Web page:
Water woes’ flow-on effect

In 1946 the Wodonga and District Progress Association asked the Wodonga Waterworks Trust to install a storage tank on Watson’s Hill. The Association believed a storage tank on Watson’s Hill (now officially Huon Hill) would give Wodonga a first-class water scheme.

(It would be another 27 years before a water storage was constructed on Watson’s Hill and water pipes 30″ in diameter began carrying that water to residents.)

In May 1957 Wodonga, a town of 7,000 people only seven miles below the Hume Weir, twice had no water. On 15th May the water level in Wodonga Creek dropped below the pump intake. On 27th May water ceased to flow at 11 a.m. and wasn’t restored until 4.30 p.m. except in areas where a supply was received from Bandiana military camp.

The Watertrust installed a smaller pump at a lower level in the creek in order that supplies would continue. But the supplies stopped again the following Monday, washing day. This time a faulty intake valve was the cause.

The Wodonga Hospital was without water. Holdenson & Nielson and the Kiewa Butter factory both offered to send two 20,000 gallon tankers filled with water. However the hospital’s Secretary-Manager. Mr. Wetherend, said only one operation was performed at the Hospital during the time water was unavailable and water ‘loaned’ by a neighbour was taken to the hospital by a staff bucket-brigade and boiled for sterilisation. The hospital was unable to wash patients and had just sufficient water for cooking.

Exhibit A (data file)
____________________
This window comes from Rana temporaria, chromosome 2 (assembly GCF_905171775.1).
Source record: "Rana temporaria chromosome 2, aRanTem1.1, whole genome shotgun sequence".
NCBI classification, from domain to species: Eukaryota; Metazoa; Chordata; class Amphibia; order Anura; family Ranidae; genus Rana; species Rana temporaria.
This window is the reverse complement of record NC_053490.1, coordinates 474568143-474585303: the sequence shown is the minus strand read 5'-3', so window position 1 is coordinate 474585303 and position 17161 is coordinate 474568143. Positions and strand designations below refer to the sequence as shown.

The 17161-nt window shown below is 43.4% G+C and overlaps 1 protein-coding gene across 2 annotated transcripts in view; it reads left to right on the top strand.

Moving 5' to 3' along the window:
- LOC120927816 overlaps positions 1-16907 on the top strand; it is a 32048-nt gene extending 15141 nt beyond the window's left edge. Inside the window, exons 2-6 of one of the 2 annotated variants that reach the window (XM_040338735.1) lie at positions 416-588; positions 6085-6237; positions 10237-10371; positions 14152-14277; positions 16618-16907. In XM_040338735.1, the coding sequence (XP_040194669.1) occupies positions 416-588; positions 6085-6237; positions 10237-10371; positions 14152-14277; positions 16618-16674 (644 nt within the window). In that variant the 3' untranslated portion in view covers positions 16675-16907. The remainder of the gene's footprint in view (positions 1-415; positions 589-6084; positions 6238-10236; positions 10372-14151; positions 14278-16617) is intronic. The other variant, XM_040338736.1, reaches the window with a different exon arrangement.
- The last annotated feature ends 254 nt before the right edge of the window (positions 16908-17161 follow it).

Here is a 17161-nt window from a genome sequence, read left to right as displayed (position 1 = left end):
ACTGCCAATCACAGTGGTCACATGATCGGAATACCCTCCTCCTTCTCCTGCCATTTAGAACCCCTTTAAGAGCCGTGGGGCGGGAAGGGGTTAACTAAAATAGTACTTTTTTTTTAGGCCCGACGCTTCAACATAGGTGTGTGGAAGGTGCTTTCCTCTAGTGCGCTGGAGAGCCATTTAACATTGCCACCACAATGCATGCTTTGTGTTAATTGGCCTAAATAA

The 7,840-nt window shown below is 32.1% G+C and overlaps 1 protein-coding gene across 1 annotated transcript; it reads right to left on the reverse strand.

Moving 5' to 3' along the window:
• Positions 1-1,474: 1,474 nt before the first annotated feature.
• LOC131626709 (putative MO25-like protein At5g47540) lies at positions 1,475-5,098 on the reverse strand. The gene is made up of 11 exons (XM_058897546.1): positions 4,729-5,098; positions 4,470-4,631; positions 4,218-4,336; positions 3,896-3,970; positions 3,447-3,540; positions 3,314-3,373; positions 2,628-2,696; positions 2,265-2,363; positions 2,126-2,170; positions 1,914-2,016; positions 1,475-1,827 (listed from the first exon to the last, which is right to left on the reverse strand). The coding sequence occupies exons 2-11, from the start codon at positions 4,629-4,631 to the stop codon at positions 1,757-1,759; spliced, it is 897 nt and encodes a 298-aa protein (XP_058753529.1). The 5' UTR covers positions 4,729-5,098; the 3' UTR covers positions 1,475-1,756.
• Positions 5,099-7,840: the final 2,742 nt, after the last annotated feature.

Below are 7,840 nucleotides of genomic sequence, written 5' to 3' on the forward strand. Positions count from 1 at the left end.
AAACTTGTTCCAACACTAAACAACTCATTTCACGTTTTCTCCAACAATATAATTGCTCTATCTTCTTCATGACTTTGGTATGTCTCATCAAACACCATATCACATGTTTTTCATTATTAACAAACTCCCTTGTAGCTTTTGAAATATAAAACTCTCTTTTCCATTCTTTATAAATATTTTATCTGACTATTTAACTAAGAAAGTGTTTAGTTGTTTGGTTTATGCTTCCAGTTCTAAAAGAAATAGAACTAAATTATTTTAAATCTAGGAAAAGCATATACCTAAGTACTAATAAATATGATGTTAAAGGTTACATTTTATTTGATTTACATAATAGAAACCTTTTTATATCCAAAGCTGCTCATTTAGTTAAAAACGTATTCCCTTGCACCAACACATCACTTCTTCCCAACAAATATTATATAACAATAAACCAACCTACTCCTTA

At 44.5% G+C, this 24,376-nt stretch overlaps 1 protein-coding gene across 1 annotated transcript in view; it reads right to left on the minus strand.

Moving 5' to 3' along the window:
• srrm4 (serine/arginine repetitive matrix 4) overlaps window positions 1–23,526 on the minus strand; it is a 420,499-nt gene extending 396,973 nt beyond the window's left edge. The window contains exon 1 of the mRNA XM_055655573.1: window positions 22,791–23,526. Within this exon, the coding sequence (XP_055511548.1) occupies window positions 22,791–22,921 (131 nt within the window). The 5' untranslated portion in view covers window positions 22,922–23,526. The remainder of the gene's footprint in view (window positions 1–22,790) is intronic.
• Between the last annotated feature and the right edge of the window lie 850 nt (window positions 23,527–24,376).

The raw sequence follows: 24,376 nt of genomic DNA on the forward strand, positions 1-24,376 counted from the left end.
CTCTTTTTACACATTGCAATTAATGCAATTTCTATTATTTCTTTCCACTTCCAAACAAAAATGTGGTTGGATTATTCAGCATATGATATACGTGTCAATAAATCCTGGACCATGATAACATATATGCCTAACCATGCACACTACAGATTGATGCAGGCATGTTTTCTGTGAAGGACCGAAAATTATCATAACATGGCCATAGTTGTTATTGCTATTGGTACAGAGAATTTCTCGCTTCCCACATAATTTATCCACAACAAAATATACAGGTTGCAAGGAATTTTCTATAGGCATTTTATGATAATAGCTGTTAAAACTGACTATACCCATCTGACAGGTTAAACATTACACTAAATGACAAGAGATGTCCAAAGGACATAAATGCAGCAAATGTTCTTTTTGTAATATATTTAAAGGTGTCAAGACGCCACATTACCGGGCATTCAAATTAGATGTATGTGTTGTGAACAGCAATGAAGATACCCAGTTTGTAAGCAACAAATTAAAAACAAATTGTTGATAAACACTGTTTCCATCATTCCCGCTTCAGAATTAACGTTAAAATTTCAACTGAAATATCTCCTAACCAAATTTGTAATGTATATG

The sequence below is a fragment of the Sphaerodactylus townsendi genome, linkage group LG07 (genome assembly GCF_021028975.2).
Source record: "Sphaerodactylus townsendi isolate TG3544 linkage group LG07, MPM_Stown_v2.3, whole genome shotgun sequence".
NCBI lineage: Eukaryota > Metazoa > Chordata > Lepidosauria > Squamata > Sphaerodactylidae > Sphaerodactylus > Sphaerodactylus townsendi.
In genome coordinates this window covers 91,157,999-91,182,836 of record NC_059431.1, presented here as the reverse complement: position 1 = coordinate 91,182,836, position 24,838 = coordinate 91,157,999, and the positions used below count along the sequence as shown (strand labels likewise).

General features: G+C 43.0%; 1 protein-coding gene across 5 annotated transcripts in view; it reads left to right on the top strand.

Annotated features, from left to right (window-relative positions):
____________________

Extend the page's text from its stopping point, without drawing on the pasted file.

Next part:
The Trust said it had been fighting for years to get a large capacity reservoir on Watson’s Hill to replace the water tower which held less than one hour’s supply. The Trust had been promised a grant of 21,419 Pounds but would get the money only when loan monies became available.

In 2002 the water intake from Wodonga Creek was considerably reduced because of silting, and a rock wall was constructed across the Creek, east of the Wodonga Creek bridge, to increase the height of the water to enable the pumps to return to full pumping capacity.